The other downside to taking credit cards is that, assuming the tips are tacked on to the credit card and not paid with cash, the tips because easily tracked. Which makes it a lot harder to claim less income at the end of the year.

Glutaeo-Humeroid Distinction Disability (5, Interesting)

frisket (149522) | about 7 years ago | (#20357009)

Rather than throw technology at the cabs, I'd prefer if they made it a requirement that NY taxi drivers spoke English and knew their way around the city, like the London ones do [wikipedia.org] .

Lol privacy (0)

Anonymous Coward | about 7 years ago | (#20357071)

Yeah cabbies, don't worry. We're already tracking you and listening in on you through your cell phone.

Good for them (3, Insightful)

DogDude (805747) | about 7 years ago | (#20357225)

Good for them. I hope they win. There really are more important things in life than squeezing the last nickel out of everybody. Basic human dignity is one of them. There's no dignity in having a boss or a government agency knowing exactly where you are every second you're at work. That's going too far.

You may have it backwards. (1)

Lethyos (408045) | about 7 years ago | (#20357385)

Perhaps is this to prevent drivers from squeezing every last nickel out of us. Especially in such a large city, visitors may have no idea what the most direct and therefore cheapest route is to their destination. A system that shows the path will give the consumer the opportunity to be informed about the service they are buying and agree to or protest it as appropriate.

Invasion of privacy? (1)

andy1307 (656570) | about 7 years ago | (#20357267)

How is this an invasion of their privacy? I read TFA and nothing in it says the government can track the cabs using the GPS receivers in real time. They're already turning in their route maps according to the conditions of their license.

transit (0)

Anonymous Coward | about 7 years ago | (#20357293)

as far as i can tell, a taxi strike won't affect my trains/feet/buses. let them strike for a decade.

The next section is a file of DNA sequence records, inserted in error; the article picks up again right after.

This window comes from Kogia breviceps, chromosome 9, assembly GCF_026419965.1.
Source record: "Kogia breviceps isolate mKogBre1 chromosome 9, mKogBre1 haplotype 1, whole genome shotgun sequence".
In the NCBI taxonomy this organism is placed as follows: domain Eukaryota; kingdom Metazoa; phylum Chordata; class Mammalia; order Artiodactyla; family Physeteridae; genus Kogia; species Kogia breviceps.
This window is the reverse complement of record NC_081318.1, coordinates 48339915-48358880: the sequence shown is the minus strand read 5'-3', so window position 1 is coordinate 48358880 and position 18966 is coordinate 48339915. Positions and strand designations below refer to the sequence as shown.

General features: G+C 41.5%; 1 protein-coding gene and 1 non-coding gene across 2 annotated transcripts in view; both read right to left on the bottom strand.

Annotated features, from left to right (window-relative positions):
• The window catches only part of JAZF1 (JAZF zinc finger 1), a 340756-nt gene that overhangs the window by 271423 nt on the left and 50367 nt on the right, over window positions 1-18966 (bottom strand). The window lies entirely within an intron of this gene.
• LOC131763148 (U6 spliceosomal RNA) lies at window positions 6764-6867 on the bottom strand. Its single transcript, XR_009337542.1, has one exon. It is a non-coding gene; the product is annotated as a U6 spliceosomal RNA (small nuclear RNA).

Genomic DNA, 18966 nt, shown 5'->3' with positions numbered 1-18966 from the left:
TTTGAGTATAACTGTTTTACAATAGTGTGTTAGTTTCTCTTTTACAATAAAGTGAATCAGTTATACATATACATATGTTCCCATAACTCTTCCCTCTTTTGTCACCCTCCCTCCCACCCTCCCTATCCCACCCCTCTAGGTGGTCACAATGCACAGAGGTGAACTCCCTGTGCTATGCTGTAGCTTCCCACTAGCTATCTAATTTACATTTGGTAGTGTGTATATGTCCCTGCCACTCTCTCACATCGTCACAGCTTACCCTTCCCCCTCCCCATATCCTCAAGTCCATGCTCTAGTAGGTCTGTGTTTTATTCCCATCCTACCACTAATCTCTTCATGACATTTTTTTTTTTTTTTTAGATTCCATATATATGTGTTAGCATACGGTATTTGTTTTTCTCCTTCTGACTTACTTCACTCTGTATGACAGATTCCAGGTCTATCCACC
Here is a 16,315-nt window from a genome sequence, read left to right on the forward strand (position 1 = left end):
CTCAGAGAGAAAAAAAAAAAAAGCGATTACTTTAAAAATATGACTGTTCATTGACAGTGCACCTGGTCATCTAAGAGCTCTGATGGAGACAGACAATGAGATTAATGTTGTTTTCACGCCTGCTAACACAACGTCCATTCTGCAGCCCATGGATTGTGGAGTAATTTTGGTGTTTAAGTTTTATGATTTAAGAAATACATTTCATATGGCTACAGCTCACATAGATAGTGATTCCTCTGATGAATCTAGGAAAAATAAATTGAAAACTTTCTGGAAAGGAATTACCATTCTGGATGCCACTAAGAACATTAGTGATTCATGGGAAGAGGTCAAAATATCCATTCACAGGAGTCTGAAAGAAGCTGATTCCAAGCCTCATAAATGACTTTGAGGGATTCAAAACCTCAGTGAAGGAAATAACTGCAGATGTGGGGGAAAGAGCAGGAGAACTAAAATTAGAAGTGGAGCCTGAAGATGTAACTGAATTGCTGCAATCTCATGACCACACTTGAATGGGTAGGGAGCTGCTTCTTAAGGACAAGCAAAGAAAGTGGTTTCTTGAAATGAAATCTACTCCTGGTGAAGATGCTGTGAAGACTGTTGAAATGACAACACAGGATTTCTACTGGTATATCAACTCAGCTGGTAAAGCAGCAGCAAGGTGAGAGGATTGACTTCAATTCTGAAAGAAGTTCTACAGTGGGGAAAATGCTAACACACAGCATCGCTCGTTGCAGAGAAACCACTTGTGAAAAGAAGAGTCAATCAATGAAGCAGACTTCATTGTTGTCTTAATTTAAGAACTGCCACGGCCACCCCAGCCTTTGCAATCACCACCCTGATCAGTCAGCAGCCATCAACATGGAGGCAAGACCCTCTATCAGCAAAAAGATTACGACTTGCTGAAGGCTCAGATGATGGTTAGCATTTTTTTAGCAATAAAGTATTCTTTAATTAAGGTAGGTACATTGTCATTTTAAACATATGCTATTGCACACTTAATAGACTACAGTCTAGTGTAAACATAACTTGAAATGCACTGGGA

Privacy? (0)

Anonymous Coward | about 7 years ago | (#20357323)

Let us see here. They take your picture when you get in the cab. I would assume that is time and date stamped. Then, GPS information is recorded about your travels.

I thank you 7or your time (-1, Offtopic)

Anonymous Coward | about 7 years ago | (#20357491)

Traffic (2, Interesting)

MrLint (519792) | about 7 years ago | (#20357537)

An acquaintance of mine once regaled me of an anecdote of then the cabbies were on strike in NYC en masse. As it goes the traffic in manhattan was a dream, and that they should strike all the time.

'We never had ads in our dreams' (0)

Anonymous Coward | about 7 years ago | (#20357543)

Passengers can turn the monitors off after mandatory safety information has been displayed
Thats for now. In the near future, passengers will be allowed to turn the monitors off after the mandatory ads have been displayed.

All the tech will already be setup to force the passenger to watch videos. Whats to stop management from blasting ads at the passengers and keeping the extra money? The advertising industry finds its way into everything. It will show its face here too. You cannot turn the display off (at least, not at first), they can ID you by credit card, and GPS allows them to determine nearby stores. Sounds like the perfect setup for targeted ads.